Leapdragon 2016 - Aron Hsiao Was Here

How to (almost) brick your iPhone 3Gs  §

Scary, scary times.

I have been syncing my iPhone using iTunes running in VirtualBox. After all, Apple doesn’t make an iTunes for Linux. And tonight I nearly bricked my iPhone and erased it of a lot of data in the process. Brilliant. I hate it when that happens. At least it’s not dead.

See, I figured backing up was good policy. Who wants to lose all the data in their phone? And virtual machines are pretty standard fare these days. My VirtualBox is running XP. I used to sync and restore Palm devices all the time, no sweat.

And I’ve been doing the “backup” sync and using iTunes to transfer music to my iPhone from VirtualBox with no issues.

So I hadn’t thought much about it.

Until tonight. I decide to back up. I plug in the sync cable. iTunes tells me there’s an update for the iPhone 3Gs firmware and asks me if I want to install it.

“Well why the hell not,” I figure, “can’t hurt.”

Wrong.

Turns out that throughout the update process, the iPhone resets itself repeatedly and disconnects from USB each time. This is not a problem in Windows or Mac OS, because the system would just re-detect it and iTunes would pick up where it left off with the next stage of the process.

Of course, with me running iTunes in VirtualBox on Linux, it works differently. Every time the iPhone is inserted into USB, Linux owns it. I then have to tell Linux to give control over to VirtualBox, where iTunes can then find it.

I didn’t realize the phone would silently disconnect and reconnect, without any indication from either the phone or from iTunes.

So what happened? Well, iTunes erased the damned phone in preparation for the update, then reset the phone. This promptly disconnected it from USB, then reconnected it, which gave ownership back to Linux without me knowing it. The iTunes display in VirtualBox, of course, just showed the mid-point progress bar, slick Apple production, without bothering to tell the user “there was just a USB remove and re-insert event and the phone doesn’t seem to have come back!”

So I didn’t know to click on the little status bar icon and tell VirtualBox to take ownership of the iPhone from Linux. So iTunes sat there dutifully waiting for the phone to come back as a tabula rasa… and it never did, because it was sitting connected to Linux instead.

Meanwhile, the phone now shows a scary screen that just says “iTunes” on it and has a picture of a USB cable (not something you normally see on your iPhone). Not realizing what has happened, I let it sit there in that state for hours.

Eventually iTunes times out. There is no retry option. It just fails and gives me an Apple web page about things to try next, which ultimately include contacting customer care to see about warranties, exchanges, etc. I’m thinking something along the lines of “Oh… shet.”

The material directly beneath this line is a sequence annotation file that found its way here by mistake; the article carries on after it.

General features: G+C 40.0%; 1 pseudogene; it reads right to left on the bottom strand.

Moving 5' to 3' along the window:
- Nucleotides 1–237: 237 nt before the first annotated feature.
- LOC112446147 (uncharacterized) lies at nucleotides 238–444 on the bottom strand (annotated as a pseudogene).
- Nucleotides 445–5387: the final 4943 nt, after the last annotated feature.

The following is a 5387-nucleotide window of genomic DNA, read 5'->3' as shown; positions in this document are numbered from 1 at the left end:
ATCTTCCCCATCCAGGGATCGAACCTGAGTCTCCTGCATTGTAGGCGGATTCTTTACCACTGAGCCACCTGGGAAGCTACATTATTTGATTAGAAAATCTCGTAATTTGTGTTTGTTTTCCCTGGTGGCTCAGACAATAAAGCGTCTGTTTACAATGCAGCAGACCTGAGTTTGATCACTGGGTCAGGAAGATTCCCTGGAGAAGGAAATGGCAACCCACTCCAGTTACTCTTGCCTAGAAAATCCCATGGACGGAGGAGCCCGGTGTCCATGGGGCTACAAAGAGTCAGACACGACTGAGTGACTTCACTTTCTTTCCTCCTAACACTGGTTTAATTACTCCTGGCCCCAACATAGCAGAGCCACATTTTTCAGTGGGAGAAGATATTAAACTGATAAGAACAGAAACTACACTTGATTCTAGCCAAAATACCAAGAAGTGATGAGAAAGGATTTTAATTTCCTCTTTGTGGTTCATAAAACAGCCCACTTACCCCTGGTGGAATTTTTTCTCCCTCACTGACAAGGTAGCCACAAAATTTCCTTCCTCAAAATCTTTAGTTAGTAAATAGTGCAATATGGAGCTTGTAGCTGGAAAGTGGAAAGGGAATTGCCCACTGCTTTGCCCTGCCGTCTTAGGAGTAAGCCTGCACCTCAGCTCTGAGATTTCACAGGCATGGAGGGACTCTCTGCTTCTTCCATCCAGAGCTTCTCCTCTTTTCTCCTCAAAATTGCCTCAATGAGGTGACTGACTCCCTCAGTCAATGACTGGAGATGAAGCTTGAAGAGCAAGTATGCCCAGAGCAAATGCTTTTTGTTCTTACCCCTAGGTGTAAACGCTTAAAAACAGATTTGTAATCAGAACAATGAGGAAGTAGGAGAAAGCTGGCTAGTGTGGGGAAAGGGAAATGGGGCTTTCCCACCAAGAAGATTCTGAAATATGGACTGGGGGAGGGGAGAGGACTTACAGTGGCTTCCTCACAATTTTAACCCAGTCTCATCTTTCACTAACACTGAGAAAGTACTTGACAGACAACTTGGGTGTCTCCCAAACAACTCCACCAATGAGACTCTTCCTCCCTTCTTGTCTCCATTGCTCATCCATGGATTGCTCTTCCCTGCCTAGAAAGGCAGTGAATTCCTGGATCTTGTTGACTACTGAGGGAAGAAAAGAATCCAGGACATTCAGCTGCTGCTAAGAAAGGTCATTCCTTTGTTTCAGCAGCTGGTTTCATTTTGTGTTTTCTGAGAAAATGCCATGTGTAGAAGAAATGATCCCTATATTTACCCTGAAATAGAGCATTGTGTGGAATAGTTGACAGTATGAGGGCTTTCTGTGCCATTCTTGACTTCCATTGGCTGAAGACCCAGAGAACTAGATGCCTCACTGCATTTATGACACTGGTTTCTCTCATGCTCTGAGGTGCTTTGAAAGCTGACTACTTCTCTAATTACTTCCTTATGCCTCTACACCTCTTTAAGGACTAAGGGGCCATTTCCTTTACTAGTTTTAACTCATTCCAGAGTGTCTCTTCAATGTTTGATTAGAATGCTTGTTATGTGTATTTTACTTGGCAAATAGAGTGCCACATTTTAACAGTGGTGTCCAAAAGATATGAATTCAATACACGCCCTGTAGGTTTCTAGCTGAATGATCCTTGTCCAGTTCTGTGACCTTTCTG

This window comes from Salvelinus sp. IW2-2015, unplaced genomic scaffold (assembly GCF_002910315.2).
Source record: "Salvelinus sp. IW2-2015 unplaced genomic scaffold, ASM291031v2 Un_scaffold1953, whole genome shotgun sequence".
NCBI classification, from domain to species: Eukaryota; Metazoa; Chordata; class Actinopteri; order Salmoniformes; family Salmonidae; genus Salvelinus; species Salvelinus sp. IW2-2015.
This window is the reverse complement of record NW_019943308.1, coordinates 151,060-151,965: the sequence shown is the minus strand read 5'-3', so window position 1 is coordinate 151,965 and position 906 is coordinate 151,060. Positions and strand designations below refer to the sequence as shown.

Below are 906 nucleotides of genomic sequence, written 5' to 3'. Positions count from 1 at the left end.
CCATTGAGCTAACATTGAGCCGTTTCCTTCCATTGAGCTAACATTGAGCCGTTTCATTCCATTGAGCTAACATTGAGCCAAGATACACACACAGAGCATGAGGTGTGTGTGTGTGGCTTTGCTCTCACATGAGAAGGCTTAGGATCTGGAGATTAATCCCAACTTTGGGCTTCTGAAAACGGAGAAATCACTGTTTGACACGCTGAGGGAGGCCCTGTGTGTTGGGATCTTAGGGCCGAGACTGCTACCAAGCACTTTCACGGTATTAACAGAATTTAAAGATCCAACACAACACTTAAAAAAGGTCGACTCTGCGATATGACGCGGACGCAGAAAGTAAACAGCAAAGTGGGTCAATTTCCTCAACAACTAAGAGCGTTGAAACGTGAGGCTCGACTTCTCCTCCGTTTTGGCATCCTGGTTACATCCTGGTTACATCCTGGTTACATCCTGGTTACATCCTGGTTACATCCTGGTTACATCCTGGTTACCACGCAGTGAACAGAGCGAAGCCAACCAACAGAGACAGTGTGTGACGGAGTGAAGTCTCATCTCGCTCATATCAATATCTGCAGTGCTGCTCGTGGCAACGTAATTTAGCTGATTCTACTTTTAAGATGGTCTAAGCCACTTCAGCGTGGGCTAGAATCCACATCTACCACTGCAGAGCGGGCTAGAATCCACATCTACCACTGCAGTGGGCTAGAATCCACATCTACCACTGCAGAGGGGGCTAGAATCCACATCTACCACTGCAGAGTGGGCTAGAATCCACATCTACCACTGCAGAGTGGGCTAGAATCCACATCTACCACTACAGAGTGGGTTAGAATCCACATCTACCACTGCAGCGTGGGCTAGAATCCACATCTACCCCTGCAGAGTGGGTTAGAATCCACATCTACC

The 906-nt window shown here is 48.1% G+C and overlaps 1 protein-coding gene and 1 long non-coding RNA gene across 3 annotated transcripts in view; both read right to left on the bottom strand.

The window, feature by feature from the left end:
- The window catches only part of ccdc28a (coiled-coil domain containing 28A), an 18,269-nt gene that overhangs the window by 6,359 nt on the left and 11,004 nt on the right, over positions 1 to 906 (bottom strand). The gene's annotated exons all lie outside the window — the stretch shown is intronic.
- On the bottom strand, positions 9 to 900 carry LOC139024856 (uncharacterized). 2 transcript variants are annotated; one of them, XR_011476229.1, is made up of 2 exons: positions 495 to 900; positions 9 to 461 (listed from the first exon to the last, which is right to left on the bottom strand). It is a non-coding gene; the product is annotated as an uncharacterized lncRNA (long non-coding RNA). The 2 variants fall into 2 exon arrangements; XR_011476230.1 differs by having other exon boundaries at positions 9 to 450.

Reboot phone.

Nothing. Same “iTunes” graphic and image of USB cable, and nothing else. Plug cable in. Remove cable. Phone is unresponsive.

I finally realize that the iPhone is connecting to Linux, not iTunes. A light bulb goes off, and I realize what has happened. So now I tell VirtualBox to take ownership of the iPhone again. Fingers crossed. iTunes finds the phone. It’s restoring! Hooray!

Sort of… The same kind of foible happens several more times before I get the hang of the fact that actually in a single “restore,” the iPhone will reset itself (disconnecting from USB, then reconnecting) maybe half a dozen times! Each time, Linux will end up owning it when it comes back, rather than iTunes. This will interrupt iTunes’ flow.

Shades of Newton and the Newton connectivity utility that doesn’t work with any known system any longer (which is the only reason why I stopped using my Newton 2×00, after years of having to use it with a virtual machine just to get it to work at all).

Apple, sometimes you get too God damned fancy for your own good.

It takes me a while to work my way through the restore process, which, if you’re running iTunes in a virtual machine, turns out to be about as un-automatic and hair-raising as you can imagine.

And when it finally tells me that it’s successful, hours later, I let out a whoop of joy, unplug the phone, unlock it, and find…

A bare, as-new iPhone 3Gs screen in some kind of “fresh from the factory” state with the few icons for Apple’s default apps spread across four screens. No customization. No saved preferences. No downloaded apps.

Bare phone.

🙁

Well at least it’s not dead, which it could have been. So I plug back in again and it tells me it’s going to synchronize. Whew! Maybe I can get my stuff back automatically after all!

More waiting.

When all is said and done…. well…

All music: lost. Must be re-selected, re-copied.

All app updates: lost. Many dozens of apps need updates. These apparently have to be downloaded over the air, rather than through iTunes.

All configuration information: lost. I have to re-set-up things like Google sync and my notification preferences and alarms. Total pain in the ass.

This sucks, and it is definitely a lesson to me: don’t get too comfortable about virtual machines. Take more seriously the fact that the devices in common use were not designed to work with Linux. Don’t overestimate the consequences of not being like everyone else.

And don’t run updates unless absolutely necessary.

I’m not a tech tweaker any longer. At this stage of my career, I’m a production environment and need production-level stability. No updates unless it’s critically necessary, and then only using the most conservative configurations/arrangements possible.

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